Two contrasting views of the Republican Party

From the transcript of American Morning, CNN, 17 May 2010:

CAROL COSTELLO: Sarah Palin is back in the spotlight taking the stage in Phoenix this weekend with Arizona’s Governor Jan Brewer (R). Both women have a message for the man in the White House.  (BEGIN VIDEO CLIP)

PALIN: It’s time for Americans across this great country to stand up and say, we’re all Arizonans now and in clear unity we say, Mr. President, do your job. Secure our border.

BREWER: Our border is being erased. And the president apparently considers it a wonderful opportunity to divide people along racial lines for his personal, political convenience. (END VIDEO CLIP) 

COSTELLO: Joining me to talk about this and more, Katrina Vanden Huevel, editor and publisher of “The Nation” along with Susan Molinari, former Republican congresswoman from New York. … Sarah Palin {with the governor}  has managed to tie the Obama administration to the cause for this Arizona law. How might that affect the voters going to the polls in the primaries on Tuesday, in the midterm election?

HEUVEL:  … the Republican party {is} for the most part, male, pale and stale. And they’re going to become more so because they’re going to alienate Latino voters as we have seen over the last 2 decades whenever the Republican party draws out these mean-spirited plans like this Arizona law … in the long term it’s going to marginalize an already marginalized Republican party … and this plan doesn’t even deal with legitimate security concerns about immigration.  It really is more about fear, misinformation. There is a legitimate concern. But you need real action and not one that President Obama has says wisely, the guts, the communication between police and communities and the possibilities of a more humane path.

COSTELLO: You mentioned the politics of fear, but Susan, come on, this seems to be working because some of the most conservative Republican candidates are doing quite well in the primaries, aren’t they?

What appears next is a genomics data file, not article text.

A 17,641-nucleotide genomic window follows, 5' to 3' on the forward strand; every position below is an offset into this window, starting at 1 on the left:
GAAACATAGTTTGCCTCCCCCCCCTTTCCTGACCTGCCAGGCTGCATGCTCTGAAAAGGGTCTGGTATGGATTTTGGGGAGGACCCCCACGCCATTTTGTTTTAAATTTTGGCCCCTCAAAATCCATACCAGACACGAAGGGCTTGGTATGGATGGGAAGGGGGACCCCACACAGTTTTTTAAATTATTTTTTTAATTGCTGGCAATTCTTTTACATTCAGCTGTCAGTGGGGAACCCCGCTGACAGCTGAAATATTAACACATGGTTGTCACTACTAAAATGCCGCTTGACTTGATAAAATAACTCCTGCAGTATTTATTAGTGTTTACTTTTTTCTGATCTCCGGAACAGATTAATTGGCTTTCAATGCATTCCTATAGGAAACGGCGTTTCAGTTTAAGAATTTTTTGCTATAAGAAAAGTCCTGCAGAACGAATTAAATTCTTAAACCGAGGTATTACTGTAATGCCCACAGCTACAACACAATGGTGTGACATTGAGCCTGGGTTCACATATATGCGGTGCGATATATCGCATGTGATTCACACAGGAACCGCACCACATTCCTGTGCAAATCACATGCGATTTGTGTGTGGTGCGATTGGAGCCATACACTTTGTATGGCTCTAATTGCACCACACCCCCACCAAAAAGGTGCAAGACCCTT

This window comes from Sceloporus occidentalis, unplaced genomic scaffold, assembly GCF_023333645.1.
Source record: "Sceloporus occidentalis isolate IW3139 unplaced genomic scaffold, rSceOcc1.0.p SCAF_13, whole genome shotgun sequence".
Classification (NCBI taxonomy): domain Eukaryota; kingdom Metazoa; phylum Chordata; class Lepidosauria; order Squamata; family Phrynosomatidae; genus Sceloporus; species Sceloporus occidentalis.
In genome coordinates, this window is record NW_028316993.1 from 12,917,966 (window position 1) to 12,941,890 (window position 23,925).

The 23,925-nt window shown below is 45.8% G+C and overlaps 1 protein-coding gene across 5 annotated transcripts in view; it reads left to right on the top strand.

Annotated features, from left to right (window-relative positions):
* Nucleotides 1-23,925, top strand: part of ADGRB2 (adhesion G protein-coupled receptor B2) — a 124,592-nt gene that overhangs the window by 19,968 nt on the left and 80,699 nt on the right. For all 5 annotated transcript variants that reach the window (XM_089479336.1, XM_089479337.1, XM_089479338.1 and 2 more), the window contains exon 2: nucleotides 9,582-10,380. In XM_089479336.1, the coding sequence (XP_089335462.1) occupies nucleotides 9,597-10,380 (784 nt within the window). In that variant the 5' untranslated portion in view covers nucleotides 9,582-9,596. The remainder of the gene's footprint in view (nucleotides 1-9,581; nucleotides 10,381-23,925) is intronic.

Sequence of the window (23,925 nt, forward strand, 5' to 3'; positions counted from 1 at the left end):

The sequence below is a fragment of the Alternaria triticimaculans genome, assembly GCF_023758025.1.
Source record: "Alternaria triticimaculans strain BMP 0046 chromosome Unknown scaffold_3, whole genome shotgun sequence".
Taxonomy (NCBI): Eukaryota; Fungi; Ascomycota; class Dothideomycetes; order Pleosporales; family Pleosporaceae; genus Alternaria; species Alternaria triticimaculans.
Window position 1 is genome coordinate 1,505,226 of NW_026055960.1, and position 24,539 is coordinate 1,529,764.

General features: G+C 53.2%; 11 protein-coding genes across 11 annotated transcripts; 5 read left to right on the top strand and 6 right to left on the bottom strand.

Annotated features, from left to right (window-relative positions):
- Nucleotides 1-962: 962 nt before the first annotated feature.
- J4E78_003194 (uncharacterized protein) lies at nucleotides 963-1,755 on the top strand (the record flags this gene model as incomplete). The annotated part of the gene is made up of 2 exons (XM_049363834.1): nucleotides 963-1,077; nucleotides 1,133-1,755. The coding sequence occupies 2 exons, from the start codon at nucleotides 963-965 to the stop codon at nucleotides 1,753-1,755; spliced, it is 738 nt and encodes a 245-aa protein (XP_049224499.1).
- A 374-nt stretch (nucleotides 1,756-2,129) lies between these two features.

MOLINARI:  I would like to see levels of legal immigration get higher and higher in the United States. I think legal immigrants are a gift to this country and however, two thirds of the American people surveyed say that they support this bill. And I think underlying all this from a political standpoint is the exasperation that the American people feel, that the federal government hasn’t provided answers, hasn’t provided solutions, hasn’t built a fence or hasn’t had this conversation that the American people are telling the U.S. government they want to have.

This is just one more example of the American government failing to listen to the American people. And also, if you look at this YouTube debate, I think, you know, there is — people are reacting to the fact that the attorney general right after this law was signed by the governor came out and said we may challenge this law. And then in a hearing last week, admitted he hadn’t even read a ten-page law.

So I think there is an attitude in this presidency that the views and concerns of the American people aren’t going to motivate action by this White House. And I think that’s what you’re starting to see, a level of frustration.

COSTELLO: With incumbents and in talking about the Hispanic vote, you mentioned the polls and most Americans are for this measure in Arizona. But Latinos probably feel differently. Remember back in the day, George P. Bush, President Bush’s nephew trying to like drum up support? He was very successful, wasn’t he? All of that now seemingly gone out the window. Is that something that Republicans should be concerned about?

MOLINARI: Listen, George Bush 43, put together and introduced an immigration bill that Katrina just basically described. So I think the Republican Party really has, was sort of out on point in a lot of these areas. But it is clear that times have changed, that the debate has changed, that the level of frustration of the American people by the inaction of the federal government has risen to this point.

Does the Republican Party have to be careful with regard to the Hispanic vote, which is going to be very important in the next presidential election? Absolutely, they do. And I think we have to make sure that we make a very clear and concise argument about the difference between legal immigration and illegal immigration.

Posts on the FM website about the Tea Party Movement

  1. Are the new “tea party” protests a grass roots rebellion or agitprop?, 1 March 2009
  2. Our ruling elites scamper and play while our world burns, 11 March 2009
  3. The weak link in America’s political regime, 16 September 2009
  4. More examples of Americans waking up – should we rejoice?, 10 October 2009
  5. Does the Tea Party movement remind you of the movie “Meet John Doe”?, 27 January 2010
  6. Listen to the crowds cheering Sarah Palin, hear the hammerblows of another nail in the Constitution’s coffin, 8 February 2010
  7. The Tea Party movement develops a platform. It’s the Underpants Gnomes Business Plan!, 8 March 2010
  8. About the Tea Party Movement: who they are and what they believe, 19 March 2010
  9. The Tea Party Movement disproves my recommendation for the path to reforming America, 20 April 2010
  10. At last we see a Tea Party political platform, 13 May 2010

Afterword

  • For more about this topic see America – how can we reform it?
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